Neuroscientist and McGill University psychology professor Karim Nader guided the audience through the mechanisms behind Eternal Sunshine of the Spotless Mind in his talk about memory modification.
In the late ’90s, Nader hypothesized that memories were unstable and could be modified. His hypothesis was confirmed after laboratory experience, and his work reignited previously tested but forgotten proposals.
Nader went on to show clips from the film, in which the characters undergo the clinical process of “memory modification” in order to forget painful memories associated with their romantic relationships. When he asked if the audience would do the same—“If you could erase certain memories, would you?”—no one raised their hand.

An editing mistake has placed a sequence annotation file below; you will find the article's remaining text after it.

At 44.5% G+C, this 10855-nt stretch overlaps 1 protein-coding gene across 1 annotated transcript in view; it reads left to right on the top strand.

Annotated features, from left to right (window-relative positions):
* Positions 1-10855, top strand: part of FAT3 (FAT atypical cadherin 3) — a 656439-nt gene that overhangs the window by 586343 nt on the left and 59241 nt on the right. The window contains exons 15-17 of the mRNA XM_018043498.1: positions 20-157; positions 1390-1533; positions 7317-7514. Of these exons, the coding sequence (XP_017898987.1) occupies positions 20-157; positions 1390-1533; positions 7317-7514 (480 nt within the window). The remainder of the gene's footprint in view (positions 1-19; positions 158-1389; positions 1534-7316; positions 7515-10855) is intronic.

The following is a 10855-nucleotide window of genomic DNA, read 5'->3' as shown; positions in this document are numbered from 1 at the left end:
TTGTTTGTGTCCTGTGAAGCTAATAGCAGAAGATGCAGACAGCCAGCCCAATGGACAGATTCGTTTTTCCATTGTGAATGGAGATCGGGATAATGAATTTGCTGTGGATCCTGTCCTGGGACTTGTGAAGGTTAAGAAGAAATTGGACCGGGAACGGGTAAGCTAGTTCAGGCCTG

The lack of enthusiasm didn’t surprise Nader, who acknowledged that memories shape our identity, and instead proposed a new type of memory reconsolidation. Instead of completely erasing the memory, he “rewires” it, a process that eliminates only the emotional stress associated with a traumatizing memory.
He tested this method on patients with post-traumatic stress disorder (PTSD) in 2008 by giving them propranolol, a drug that inhibits the neurotransmitters associated with fear. By having patients recount the traumatic event as vividly as possible, they effectively reignited the strong emotions causing their disorder. The drug was then able to “rewire” the brain’s response to the memory and block the protein synthesis creating the emotional response.
For one patient who had been raped as a child by her doctor and could not comfortably undress in front of her husband, Nader’s rewiring treatment led her to feel no symptoms of PTSD associated with the rape.
Nader was twice published in the science journal Nature and was named one of Cadwell Partners International’s Top 40 Under 40 in 2006.